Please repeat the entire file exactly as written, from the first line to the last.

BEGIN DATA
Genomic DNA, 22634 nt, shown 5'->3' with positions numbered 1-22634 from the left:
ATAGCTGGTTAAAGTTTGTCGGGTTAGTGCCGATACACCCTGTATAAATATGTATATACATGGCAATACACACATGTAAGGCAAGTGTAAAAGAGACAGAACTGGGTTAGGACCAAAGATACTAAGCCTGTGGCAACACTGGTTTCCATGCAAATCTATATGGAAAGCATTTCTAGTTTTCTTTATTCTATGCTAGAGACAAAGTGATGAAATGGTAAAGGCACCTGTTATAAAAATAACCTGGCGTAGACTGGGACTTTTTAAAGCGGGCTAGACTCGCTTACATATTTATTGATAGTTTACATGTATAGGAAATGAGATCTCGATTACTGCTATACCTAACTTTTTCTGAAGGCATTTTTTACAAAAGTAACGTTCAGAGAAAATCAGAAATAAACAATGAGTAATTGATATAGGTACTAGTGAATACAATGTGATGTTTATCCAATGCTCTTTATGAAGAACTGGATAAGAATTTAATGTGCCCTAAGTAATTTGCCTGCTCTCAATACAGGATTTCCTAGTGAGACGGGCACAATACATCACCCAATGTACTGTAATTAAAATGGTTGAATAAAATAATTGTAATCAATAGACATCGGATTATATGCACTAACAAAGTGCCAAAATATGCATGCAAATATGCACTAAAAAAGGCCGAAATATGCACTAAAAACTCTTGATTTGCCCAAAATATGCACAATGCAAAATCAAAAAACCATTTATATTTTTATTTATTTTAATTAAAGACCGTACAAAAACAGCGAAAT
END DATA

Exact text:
Genomic DNA, 22634 nt, shown 5'->3' with positions numbered 1-22634 from the left:
ATAGCTGGTTAAAGTTTGTCGGGTTAGTGCCGATACACCCTGTATAAATATGTATATACATGGCAATACACACATGTAAGGCAAGTGTAAAAGAGACAGAACTGGGTTAGGACCAAAGATACTAAGCCTGTGGCAACACTGGTTTCCATGCAAATCTATATGGAAAGCATTTCTAGTTTTCTTTATTCTATGCTAGAGACAAAGTGATGAAATGGTAAAGGCACCTGTTATAAAAATAACCTGGCGTAGACTGGGACTTTTTAAAGCGGGCTAGACTCGCTTACATATTTATTGATAGTTTACATGTATAGGAAATGAGATCTCGATTACTGCTATACCTAACTTTTTCTGAAGGCATTTTTTACAAAAGTAACGTTCAGAGAAAATCAGAAATAAACAATGAGTAATTGATATAGGTACTAGTGAATACAATGTGATGTTTATCCAATGCTCTTTATGAAGAACTGGATAAGAATTTAATGTGCCCTAAGTAATTTGCCTGCTCTCAATACAGGATTTCCTAGTGAGACGGGCACAATACATCACCCAATGTACTGTAATTAAAATGGTTGAATAAAATAATTGTAATCAATAGACATCGGATTATATGCACTAACAAAGTGCCAAAATATGCATGCAAATATGCACTAAAAAAGGCCGAAATATGCACTAAAAACTCTTGATTTGCCCAAAATATGCACAATGCAAAATCAAAAAACCATTTATATTTTTATTTATTTTAATTAAAGACCGTACAAAAACAGCGAAAT